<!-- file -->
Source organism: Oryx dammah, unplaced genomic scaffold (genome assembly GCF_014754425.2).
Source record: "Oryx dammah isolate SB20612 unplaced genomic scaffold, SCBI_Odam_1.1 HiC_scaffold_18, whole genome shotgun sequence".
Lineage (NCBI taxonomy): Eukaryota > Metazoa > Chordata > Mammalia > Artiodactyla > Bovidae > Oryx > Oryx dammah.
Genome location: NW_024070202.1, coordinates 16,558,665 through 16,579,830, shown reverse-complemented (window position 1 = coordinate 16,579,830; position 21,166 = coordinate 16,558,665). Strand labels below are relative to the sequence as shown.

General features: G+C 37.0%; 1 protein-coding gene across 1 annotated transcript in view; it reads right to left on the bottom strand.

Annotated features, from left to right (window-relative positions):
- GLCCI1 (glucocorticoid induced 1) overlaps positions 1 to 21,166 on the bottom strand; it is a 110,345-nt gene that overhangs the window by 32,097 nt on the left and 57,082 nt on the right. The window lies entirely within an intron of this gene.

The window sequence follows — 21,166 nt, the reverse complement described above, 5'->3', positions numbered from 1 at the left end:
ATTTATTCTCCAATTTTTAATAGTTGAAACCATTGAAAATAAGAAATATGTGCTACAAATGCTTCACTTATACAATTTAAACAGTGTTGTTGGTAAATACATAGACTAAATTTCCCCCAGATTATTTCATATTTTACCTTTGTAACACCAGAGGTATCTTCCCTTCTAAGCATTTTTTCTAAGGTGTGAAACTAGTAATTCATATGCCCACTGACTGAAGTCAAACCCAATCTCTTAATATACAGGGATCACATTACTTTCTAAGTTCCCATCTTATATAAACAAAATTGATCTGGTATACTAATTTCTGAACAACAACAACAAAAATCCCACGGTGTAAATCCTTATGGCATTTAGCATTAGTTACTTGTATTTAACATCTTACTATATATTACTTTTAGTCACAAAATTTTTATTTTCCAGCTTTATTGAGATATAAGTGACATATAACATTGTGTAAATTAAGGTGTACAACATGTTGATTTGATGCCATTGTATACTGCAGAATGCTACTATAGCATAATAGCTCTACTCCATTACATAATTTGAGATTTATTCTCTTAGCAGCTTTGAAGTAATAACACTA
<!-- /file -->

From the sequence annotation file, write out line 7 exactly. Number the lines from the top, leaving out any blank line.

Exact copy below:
- GLCCI1 (glucocorticoid induced 1) overlaps positions 1 to 21,166 on the bottom strand; it is a 110,345-nt gene that overhangs the window by 32,097 nt on the left and 57,082 nt on the right. The window lies entirely within an intron of this gene.